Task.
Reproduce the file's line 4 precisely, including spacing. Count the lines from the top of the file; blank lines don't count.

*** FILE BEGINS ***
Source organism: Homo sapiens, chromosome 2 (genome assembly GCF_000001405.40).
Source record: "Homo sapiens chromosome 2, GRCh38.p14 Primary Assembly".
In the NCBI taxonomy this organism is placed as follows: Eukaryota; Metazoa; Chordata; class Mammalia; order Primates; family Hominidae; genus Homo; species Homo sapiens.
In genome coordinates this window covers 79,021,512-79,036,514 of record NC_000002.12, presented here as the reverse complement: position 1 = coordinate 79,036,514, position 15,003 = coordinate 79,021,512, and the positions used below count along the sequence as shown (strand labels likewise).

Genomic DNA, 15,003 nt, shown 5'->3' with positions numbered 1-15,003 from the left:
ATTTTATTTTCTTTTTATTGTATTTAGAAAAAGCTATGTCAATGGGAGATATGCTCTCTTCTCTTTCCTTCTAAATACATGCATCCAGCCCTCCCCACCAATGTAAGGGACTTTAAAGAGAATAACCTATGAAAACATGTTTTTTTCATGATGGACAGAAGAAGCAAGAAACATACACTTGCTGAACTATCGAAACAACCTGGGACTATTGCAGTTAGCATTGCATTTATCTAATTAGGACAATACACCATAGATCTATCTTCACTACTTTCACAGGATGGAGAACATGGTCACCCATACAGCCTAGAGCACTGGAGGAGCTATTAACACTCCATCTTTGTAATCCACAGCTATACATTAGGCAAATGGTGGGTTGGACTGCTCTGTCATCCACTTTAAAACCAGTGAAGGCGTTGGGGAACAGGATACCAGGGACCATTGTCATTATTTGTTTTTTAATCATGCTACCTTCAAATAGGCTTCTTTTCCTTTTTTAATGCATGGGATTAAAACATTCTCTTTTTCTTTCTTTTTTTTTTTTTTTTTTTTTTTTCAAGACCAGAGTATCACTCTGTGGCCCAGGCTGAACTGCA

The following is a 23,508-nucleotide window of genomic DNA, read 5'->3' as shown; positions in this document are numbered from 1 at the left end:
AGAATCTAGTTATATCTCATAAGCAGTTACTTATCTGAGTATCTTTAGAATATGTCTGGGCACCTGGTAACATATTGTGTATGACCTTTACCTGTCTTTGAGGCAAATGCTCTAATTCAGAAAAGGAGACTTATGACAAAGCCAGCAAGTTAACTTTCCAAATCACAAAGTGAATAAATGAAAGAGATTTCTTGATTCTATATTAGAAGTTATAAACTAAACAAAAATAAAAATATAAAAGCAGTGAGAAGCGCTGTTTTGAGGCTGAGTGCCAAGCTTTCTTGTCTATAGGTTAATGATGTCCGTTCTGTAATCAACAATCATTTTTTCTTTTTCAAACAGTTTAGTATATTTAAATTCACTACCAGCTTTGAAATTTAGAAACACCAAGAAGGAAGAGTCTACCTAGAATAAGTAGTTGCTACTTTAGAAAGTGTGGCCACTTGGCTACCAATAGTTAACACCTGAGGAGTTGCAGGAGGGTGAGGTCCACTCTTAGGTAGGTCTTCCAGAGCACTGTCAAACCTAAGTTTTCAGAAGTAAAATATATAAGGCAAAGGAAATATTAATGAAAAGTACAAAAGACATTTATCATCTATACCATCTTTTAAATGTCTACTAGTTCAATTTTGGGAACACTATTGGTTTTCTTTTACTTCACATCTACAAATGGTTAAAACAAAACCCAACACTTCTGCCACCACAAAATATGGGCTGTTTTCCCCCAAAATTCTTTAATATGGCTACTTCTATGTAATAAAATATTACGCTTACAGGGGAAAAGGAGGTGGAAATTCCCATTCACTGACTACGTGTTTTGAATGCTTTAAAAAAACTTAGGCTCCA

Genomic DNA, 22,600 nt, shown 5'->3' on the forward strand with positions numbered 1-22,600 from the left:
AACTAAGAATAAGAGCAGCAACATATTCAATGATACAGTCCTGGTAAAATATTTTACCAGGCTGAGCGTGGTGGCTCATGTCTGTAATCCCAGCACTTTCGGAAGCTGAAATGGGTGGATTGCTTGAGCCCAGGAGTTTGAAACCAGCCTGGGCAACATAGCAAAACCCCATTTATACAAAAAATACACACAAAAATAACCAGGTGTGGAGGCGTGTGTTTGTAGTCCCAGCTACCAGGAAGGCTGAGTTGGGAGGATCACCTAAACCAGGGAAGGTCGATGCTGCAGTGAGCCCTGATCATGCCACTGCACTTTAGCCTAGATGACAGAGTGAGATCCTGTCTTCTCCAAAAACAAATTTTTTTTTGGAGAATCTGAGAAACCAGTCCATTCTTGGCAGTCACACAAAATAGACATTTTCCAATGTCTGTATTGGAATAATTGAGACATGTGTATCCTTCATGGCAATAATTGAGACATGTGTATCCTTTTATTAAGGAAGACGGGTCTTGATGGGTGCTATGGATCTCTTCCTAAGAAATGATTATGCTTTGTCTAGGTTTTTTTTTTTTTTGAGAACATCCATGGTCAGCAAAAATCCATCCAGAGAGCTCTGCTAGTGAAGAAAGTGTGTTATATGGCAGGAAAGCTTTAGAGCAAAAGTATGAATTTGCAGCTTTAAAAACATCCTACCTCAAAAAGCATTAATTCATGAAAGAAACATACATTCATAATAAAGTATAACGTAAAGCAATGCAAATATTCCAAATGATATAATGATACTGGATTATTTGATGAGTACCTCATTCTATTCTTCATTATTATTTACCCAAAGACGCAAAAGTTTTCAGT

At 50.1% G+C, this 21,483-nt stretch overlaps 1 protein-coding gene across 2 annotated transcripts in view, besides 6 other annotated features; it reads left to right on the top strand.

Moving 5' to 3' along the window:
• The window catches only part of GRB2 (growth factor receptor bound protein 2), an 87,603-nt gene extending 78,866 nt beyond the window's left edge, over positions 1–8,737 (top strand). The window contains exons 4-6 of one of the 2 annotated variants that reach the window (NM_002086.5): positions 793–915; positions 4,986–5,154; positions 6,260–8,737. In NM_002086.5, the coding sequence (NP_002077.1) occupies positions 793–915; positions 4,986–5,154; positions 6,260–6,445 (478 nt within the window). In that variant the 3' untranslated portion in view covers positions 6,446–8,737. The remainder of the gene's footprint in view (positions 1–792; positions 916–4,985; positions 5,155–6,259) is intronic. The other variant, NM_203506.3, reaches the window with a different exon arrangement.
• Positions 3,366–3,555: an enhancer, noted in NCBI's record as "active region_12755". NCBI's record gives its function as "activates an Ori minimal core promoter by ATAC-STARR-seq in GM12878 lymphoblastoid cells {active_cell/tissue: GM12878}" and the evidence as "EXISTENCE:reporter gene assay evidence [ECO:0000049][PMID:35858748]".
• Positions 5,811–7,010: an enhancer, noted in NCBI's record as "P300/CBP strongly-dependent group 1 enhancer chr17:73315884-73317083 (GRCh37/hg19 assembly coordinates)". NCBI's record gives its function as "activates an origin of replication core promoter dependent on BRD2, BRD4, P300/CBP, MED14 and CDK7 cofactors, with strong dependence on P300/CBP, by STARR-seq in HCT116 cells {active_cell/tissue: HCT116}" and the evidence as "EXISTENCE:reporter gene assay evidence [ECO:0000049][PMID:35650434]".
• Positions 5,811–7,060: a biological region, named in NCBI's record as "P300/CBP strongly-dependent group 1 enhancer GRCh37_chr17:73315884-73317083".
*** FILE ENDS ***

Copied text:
In genome coordinates this window covers 79,021,512-79,036,514 of record NC_000002.12, presented here as the reverse complement: position 1 = coordinate 79,036,514, position 15,003 = coordinate 79,021,512, and the positions used below count along the sequence as shown (strand labels likewise).